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Alumni Spotlight: Travis Peter



Municipal Internship Alumni Spotlight: 


Travis Peter, Manager, Smart City and Innovation, City of St. Albert

Administrator Intern at the Regional Municipality of Wood Buffalo 2003-2004 


Previous: Multiple positions with City of St. Albert, Management Consultant with Breakwell Group, Chief Administrative Officer for Town of Milk River, Financial Officer with TD Canada Trust

Educational Background: Masters in Public Administration from the University of Victoria, Certificate in Municipal Management and Leadership, National Advanced Certificate in Local Authority Administration (levels 1 and 2), Bachelor of Arts Degree from the University of Alberta, and various professional courses through Harvard University, IDEO International, the University of Alberta, and others. Certified Local Government Manager (CLGM)


Tell us about your experience as a Municipal Intern at the Regional Municipality of Wood Buffalo (2003-2004)

The Municipal Internship Program was outstanding.  I worked in every area of the municipality – from attending senior executive and political meetings, to running payroll services, to working on the crew repairing local roads, and much more.  I also completed a myriad of fascinating projects both within and outside of the organization, many of which I look back on fondly now.  In fact, very few municipal employees I know have enjoyed the level of access and support that I received or that other interns now receive.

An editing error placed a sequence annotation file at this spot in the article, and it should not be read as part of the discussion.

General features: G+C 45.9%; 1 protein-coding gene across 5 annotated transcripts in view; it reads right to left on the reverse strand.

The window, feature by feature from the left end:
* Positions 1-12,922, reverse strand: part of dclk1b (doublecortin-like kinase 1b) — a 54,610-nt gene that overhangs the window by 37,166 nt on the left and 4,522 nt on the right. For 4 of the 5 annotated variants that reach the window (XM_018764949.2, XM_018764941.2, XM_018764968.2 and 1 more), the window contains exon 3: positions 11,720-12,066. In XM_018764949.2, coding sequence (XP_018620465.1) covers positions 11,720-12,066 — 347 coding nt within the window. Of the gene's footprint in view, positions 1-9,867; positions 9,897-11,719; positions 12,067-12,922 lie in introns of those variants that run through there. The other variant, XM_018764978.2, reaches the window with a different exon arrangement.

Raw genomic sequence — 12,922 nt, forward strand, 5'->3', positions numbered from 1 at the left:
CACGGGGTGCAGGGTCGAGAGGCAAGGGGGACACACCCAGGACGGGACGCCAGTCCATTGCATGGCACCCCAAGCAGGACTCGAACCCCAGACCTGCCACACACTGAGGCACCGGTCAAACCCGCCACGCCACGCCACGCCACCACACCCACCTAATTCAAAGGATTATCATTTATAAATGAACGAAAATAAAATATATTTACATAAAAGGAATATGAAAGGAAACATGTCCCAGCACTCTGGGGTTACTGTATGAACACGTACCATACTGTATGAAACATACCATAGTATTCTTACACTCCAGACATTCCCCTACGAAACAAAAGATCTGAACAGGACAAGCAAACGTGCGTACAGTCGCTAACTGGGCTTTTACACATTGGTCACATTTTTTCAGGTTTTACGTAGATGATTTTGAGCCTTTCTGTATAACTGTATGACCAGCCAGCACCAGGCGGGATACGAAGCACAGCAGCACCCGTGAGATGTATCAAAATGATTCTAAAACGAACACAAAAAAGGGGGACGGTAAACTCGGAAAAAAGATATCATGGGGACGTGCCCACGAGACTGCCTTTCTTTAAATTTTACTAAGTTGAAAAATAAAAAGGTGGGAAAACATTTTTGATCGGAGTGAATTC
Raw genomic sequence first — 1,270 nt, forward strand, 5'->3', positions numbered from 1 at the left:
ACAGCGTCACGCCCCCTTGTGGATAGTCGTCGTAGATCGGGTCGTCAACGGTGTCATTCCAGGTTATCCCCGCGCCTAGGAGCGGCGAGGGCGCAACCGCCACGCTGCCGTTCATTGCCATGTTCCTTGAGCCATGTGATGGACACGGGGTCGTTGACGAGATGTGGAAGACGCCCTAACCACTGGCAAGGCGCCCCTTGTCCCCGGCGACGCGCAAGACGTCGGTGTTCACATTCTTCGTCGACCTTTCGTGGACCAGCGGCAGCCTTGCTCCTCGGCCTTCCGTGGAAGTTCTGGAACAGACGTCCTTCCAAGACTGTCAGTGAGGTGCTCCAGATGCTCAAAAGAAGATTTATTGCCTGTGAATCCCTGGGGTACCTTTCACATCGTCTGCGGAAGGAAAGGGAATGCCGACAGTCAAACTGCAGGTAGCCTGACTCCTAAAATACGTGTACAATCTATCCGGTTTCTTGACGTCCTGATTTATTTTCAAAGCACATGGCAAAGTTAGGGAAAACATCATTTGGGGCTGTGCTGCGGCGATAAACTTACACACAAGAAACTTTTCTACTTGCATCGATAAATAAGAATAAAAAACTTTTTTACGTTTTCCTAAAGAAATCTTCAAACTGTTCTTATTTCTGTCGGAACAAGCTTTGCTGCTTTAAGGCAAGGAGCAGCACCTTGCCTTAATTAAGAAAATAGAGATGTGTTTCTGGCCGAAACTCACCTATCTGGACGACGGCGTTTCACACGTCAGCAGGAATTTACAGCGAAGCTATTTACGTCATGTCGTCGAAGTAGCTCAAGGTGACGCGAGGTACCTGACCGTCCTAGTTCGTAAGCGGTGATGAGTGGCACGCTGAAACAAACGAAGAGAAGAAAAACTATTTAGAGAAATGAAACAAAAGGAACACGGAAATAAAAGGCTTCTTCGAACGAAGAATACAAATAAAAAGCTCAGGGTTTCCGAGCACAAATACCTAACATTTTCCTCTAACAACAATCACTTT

But the most beneficial aspect of the Internship Program is its potential as a career builder – it provides a tangible springboard for future opportunities.  In my case, I was fortunate to gather enough skills and knowledge to successfully transition into a Chief Administrative Officer position with a smaller municipality at the age of only 22.  The Internship gave me the opportunity to take that exciting step, and begin a career in an field I am passionate about.